Google Archives | Outsell
A recent announcement from Google has many dealerships worried.
“If a user provides new information about a business they know — or if our system identifies information from another source on the web that may be more recent than the data the business owner provided via Google Places — the organic listing will automatically be updated and the business owner will be sent an email notification about the change.” READ MORE
This program has existed in the past at Google Places with a 60 day window, but now the frequency of updates will change. The question some dealers are asking is how much is Google going to trust in these third-party edits? The end-goal may be to keep their databases more accurate, but potential human error is much greater coming from outside sources than from the businesses placing themselves on Google Places to begin with. There is some benefit in the program, as it also encourages users to keep their own pages accurate, which can only be a good thing for dealerships when so many consumers look for information and reviews on Google first. These changes sparked some debate on the DrivingSales automotive community. One pro of Google’s changes is that dealers need to keep their pages more accurate, which they should be doing already, but the con comes from questioning just how accurate these outside updates are going to be. An indisputable point made in the discussion is that dealers should not be using Google Places exclusively for their reputation management. Google Places is useful for dealers, partially to send customers there to add reviews that will help elevate their reputation, but also in monitoring what is being said. This does not mean, however, that a dealership should consider Google Places the only location they can accomplish this, especially after Google dropped third-party integration from other review sites this past summer. Are you concerned about this and other changes with Google Places, or are you remaining calm in the interim as suggested by this recent article on DealerRefresh? Regardless, don’t put all of your reputation management eggs in the one Google basket. Keep an eye on as many review sites as you can to best monitor what consumers are saying about you. Image by: Chris Hamilton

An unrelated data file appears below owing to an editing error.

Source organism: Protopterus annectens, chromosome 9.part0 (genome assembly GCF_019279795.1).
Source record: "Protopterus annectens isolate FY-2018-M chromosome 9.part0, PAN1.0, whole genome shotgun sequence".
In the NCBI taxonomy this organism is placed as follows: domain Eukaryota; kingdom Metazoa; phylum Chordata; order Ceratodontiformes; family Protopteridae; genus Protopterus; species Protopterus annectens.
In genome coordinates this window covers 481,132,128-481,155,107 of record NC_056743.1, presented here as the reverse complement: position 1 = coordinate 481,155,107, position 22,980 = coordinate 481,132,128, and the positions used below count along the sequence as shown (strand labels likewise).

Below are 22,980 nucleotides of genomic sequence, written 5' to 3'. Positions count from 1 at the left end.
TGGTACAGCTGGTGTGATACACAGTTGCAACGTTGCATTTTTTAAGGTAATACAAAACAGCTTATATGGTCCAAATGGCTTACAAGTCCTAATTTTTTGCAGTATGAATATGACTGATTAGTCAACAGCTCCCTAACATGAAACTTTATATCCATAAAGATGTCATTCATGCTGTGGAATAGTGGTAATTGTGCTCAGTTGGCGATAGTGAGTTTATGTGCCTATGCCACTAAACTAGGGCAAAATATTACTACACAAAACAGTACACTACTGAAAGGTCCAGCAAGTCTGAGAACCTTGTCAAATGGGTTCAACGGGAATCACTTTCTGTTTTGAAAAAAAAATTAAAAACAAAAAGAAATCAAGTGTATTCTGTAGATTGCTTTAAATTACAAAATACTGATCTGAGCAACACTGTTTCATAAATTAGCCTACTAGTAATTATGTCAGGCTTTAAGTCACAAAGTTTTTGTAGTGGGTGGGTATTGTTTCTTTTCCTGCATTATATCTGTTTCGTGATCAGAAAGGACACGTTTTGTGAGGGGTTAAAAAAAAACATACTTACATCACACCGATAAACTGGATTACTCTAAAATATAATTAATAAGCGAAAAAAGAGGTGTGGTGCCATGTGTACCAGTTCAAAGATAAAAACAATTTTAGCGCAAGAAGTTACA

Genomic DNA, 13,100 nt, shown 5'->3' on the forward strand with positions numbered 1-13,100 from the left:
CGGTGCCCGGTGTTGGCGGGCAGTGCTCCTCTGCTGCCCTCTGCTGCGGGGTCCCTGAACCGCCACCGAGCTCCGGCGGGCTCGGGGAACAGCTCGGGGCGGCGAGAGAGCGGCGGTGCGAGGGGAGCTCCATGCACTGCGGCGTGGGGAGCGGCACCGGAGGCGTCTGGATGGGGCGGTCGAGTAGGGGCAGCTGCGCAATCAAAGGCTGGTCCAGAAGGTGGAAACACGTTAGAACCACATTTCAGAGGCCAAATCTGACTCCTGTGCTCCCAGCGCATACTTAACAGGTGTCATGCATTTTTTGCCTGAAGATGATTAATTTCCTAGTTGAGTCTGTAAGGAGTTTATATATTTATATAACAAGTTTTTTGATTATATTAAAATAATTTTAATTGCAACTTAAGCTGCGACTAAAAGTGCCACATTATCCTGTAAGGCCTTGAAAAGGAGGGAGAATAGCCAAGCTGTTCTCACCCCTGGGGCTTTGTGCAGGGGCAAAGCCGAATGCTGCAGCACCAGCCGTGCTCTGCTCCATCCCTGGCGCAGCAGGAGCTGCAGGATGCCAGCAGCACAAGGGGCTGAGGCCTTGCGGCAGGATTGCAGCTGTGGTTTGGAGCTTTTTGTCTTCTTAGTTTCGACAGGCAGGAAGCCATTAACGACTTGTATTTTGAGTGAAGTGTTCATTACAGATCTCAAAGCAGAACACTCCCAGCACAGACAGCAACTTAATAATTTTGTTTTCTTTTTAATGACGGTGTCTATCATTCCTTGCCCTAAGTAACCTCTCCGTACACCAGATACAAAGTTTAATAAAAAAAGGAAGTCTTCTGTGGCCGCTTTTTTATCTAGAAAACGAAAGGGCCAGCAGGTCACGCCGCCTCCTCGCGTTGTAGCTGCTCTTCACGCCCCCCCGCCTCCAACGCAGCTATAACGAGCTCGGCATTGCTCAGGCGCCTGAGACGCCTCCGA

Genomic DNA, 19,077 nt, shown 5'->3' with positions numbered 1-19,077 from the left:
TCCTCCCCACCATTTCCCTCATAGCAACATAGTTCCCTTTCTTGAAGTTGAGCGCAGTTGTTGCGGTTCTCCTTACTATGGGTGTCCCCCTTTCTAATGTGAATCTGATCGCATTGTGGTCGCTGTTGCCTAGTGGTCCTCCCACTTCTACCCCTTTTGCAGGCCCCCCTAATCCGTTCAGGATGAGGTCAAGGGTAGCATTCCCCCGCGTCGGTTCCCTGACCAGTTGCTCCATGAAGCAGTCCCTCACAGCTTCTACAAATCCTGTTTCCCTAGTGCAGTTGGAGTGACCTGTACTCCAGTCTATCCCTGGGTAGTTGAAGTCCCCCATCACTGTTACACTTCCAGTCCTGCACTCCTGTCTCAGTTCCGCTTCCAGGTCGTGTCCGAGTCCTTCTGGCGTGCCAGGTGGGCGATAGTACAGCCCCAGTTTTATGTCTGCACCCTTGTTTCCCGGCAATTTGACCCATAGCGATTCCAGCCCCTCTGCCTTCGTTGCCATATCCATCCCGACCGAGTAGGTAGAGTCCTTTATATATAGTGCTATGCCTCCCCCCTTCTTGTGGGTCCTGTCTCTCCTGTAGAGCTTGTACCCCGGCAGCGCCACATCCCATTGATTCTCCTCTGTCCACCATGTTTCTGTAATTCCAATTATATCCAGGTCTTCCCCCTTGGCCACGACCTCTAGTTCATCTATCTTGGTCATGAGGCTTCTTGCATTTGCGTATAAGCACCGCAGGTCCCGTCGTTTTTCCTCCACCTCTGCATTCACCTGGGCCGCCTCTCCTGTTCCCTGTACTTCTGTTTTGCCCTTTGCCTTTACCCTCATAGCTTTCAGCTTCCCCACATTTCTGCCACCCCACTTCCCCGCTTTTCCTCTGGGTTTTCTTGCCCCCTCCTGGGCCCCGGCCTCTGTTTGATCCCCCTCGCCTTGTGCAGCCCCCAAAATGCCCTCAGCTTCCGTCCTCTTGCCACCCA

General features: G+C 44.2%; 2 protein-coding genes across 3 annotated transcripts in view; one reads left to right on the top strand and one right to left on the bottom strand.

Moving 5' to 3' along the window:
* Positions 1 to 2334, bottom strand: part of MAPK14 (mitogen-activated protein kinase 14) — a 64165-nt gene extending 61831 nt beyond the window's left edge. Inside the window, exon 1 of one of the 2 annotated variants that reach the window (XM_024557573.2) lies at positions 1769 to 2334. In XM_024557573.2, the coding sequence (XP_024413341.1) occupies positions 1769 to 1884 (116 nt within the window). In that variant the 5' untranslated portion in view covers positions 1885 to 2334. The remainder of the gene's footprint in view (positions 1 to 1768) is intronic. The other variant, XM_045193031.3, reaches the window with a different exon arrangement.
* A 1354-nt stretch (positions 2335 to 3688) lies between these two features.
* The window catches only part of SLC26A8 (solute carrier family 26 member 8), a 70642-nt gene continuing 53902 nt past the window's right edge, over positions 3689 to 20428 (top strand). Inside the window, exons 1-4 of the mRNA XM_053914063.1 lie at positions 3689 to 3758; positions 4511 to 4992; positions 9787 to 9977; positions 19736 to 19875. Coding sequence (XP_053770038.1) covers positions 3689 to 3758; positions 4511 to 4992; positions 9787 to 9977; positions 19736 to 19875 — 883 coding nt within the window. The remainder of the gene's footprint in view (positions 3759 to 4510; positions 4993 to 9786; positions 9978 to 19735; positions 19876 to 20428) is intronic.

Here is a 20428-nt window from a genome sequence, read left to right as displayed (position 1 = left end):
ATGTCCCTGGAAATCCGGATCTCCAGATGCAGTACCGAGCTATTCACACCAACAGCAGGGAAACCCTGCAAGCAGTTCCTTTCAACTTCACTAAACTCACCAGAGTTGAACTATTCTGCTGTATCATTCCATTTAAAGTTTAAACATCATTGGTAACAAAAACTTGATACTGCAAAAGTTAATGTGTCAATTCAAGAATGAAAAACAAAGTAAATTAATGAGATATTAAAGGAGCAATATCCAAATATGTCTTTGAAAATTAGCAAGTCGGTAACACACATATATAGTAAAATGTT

September 12, 2011

Earned Media vs Paid Media

Many dealers are missing out on important tactics for utilizing their marketing spend effectively. HubSpot recently shared a video comparing earned and paid media and how to best combine the two for a profitable outcome. Earned media is content created by you that can be shared to bring people back to your brand, such as blog posts and videos. Paid media is spending your dollars on using someone else’s media to bring in customers, like banner ads, Google AdWords, or Groupon deals. In the video available on HubSpot, David Meerman Scott explains that combining earned and paid media is far better than the worst mistake of focusing on paid media alone. For example, press releases are a great way for earned and paid media to work together, using sites like PRWeb that charge to promote your content but it is still your content. Since earned media should be the main focus, it stands to reason why social media has become so important, because that type of content is often free and easy to utilize. Ralph Paglia of Automotive Digital Marketing shared an article about the apathetic view many dealers have about social media marketing. Most dealers admit that they do not consider social media a must within their marketing plan, despite saying that word-of-mouth is one of their most important marketing tools, and social media is really just another method of that same idea. Reputation management is also a fundamental reason to pay attention to social and other forms of earned media.
“While offline forms of word-of-mouth remain critical for all automotive franchise brands, and certainly for small or locally based independent car dealers and businesses of all kinds, social media also plays a valuable role by giving customers a wider voice for their dealership experience reviews, product and dealer recommendations and helping to amplify that voice beyond their immediate circle of friends, family and colleagues.” READ MORE